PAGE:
Warmest respect to those ministers who fought so doughtily to protect Sky TV's stranglehold on live Premiership football. Admittedly Rupert Murdoch has lost his monopoly, but the deal struck in Brussels keeps Sky in a hugely dominant position. What's so touching here (apart from the fact that Richard Keys can remain on permanent secondment from the ape house at London Zoo) is the role played by Gordon Brown, who was reportedly one of several ministers to lobby on Sky's behalf in Brussels (a useful hint for those naively anticipating a brave new world when he finally succeeds Tony Blair). Who exactly he did tap up is unclear, but it probably wasn't the EU trade commissioner Peter Mandelson. Some seven years ago, when Mandelson was about to be sacked as our own secretary of state for trade (always trade with him, isn't it? Trade, trade, trade, trade, trade...), I had a chat with him about Murdoch and football that led to me ask him why Murdoch had such a visceral loathing of the EU that he was vetoing any move towards monetary union. What you have to understand, said Mandelson, as if speaking to a peculiarly dim child, is that no single government is big enough to stand up to Murdoch, but Europe as a whole can challenge his monopolistic instincts. And so it comes to pass with this deal, albeit in such a minor way that Murdoch may regard it as a small triumph. If so, we must look out for The Sun, already beginning to tire of the PM, rewarding Brown with gushing leaders.
A BETTER week, thankfully, for the coltish Times political pundit Peter Riddell. Riddell had a shocker recently, you will recall, writing a front-page report suggesting that David Davis was romping home in the Tory leadership stakes on the strength of a bizarrely interpreted opinion-poll with a minuscule sample. An older hack might have been mortified enough to issue a public apology, but the great thing about youth is that the young know no fear or embarrassment. Peter bounced back splendidly, producing some scintillating froth about the register of members' interests, and well done for that. Even so, I will be keeping a close eye on him for the foreseeable future. Call it a probationary period if you will, but the boy needs mentoring until he gets the hang of things.
MEANWHILE, RIDDELL'S colleague Ruth Gledhill, the Times religious correspondent, is in one of her strops. The champion ballroom dancer takes space on a Times blogging site to share her thoughts about the uselessness of the Times. In a lengthy report concerning a recent meeting of senior Anglican clergy ("considering it lasted just two days this synod was difficult to beat for stress"), Ruth expresses displeasure over her treatment back in the office. "Both my rivals got front page splashes out of stories that we on The Times judged either not to be stories at all, or worthy of a slot somewhere near the back of the paper," she moans. "Today's story was particularly galling, ending up as the Guardian front page, as I had actually brought it in. I'll describe here how it emerged, as for those interested in the modern media it is an interesting story of how journalism actually works." A little too interesting for this week (let's not risk over-excitement; no one wants a thrombosis), so perhaps we'll return to it another day.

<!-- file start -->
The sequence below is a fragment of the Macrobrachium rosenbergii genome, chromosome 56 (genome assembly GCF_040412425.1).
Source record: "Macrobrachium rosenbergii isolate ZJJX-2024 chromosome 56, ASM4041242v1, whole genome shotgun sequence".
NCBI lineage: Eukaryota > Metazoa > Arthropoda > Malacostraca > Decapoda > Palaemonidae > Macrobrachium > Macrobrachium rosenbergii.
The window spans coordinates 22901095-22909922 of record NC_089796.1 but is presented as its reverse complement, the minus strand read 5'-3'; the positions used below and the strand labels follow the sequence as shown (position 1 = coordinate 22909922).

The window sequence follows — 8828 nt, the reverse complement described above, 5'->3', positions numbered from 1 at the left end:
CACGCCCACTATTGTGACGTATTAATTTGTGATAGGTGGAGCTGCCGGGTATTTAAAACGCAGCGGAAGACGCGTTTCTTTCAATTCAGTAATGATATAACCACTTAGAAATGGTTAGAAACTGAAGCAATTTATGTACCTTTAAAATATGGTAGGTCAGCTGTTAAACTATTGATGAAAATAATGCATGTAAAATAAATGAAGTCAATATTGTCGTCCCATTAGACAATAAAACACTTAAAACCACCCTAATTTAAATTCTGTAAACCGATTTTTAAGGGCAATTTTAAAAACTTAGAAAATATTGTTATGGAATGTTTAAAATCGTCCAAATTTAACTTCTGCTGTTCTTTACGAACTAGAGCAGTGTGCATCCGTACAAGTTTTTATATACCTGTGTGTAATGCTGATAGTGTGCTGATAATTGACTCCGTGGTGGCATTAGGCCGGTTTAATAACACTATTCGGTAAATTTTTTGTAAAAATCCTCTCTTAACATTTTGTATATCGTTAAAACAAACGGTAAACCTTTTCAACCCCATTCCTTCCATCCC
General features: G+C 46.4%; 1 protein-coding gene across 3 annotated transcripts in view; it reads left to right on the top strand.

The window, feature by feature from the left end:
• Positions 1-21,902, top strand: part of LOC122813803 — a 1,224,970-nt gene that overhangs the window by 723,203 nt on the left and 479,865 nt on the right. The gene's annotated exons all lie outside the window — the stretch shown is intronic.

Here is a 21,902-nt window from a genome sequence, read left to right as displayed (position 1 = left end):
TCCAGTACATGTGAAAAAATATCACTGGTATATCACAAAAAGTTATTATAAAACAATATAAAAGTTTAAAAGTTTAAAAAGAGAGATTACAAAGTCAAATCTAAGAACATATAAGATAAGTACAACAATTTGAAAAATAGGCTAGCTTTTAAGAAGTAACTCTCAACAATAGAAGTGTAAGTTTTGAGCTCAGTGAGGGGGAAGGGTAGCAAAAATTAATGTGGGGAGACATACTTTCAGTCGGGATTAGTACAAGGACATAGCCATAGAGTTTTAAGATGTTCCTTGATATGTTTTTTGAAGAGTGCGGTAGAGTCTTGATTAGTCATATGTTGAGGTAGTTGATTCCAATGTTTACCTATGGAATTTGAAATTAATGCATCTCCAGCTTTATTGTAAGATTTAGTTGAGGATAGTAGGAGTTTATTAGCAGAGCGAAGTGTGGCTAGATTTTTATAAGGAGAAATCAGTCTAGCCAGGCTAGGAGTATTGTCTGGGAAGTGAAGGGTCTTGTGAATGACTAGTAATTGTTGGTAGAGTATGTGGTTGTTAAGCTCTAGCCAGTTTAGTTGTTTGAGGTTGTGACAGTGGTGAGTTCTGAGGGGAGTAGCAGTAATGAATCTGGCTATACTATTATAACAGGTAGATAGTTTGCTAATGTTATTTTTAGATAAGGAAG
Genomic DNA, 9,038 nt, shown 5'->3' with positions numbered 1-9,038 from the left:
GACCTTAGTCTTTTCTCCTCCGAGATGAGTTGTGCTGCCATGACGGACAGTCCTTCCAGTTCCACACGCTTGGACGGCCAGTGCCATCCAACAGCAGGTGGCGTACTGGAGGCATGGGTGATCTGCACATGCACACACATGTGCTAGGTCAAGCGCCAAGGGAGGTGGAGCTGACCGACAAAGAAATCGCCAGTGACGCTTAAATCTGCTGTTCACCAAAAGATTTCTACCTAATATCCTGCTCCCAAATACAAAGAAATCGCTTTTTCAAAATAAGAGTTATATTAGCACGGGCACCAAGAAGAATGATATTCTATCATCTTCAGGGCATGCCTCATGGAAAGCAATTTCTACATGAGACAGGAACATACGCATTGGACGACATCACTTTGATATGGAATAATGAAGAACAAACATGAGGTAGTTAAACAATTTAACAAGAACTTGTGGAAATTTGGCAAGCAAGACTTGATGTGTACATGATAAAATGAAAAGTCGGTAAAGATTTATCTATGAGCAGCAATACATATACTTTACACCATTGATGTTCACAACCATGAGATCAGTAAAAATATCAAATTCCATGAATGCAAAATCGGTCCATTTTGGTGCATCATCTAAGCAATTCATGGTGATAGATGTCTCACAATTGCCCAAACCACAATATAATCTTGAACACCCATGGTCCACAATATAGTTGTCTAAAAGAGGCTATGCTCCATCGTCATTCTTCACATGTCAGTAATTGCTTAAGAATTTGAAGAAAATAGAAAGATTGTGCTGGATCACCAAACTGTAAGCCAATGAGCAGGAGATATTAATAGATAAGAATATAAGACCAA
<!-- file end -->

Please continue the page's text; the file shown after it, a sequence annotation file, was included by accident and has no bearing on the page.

IN THIS week's extract from Son of PC Gone Mad (Empire Press, £19.99), Simon Heffer continues his Alan-Bennett-style odyssey through his Southend upbringing as the son of a copper. It's the summer of 1977, and Simon has begun a nervy flirtation with punk rock. "July 17: It's worse than I feared. 'Listen up everyone, a little hush if you please,' Dad boomed out during tea, which was odd because there was only me, Mam and Nana Gussett there, and Nana Gussett was in one of her comas after an outing with the Dubonnet. 'Listen up, I've an announcement. Tomorrow morning, first thing, we're off to London in the Princess for our Simon's birthday treat.' 'I can't believe he's 17 tomorrow, Dad, I just can't believe it,' said Mam, welling up. 'Now come on Mam,' said Dad, 'Don't be coming on all maudlin college Cambridge.' I told Mam it's not safe letting him watch University Challenge, but she'll not listen. 'We'll go down the King's Road to buy a grand new outfit, lad, and then it's the Golden Egg in Leicester Square for a slap-up lunch. How does that grab you?' Right in the orchestras, I thought, but I didn't say anything. What was there to be said?" In part two, next week, the Heffers meet Vivienne Westwood, with startling implications for Simon's future career.
I THOUGHT we'd made it clear to potential guests on the Today programme that on no account were they to interrupt James Naughtie, or offer anything more than the odd "You're quite right, Jim", or "Jim, I couldn't have put it better myself". Yet last week I heard several interviewees trying to speak for almost as long as Jim himself. The Sony is pretty much in the bag thanks to the unforgettable recent smugfest Jim hosted on the matter of Rebekah Wade's arrest, but much more of this anarchy could put it at risk. This is a third and final public warning. The next one to interrupt gets a proper kicking.Reuse content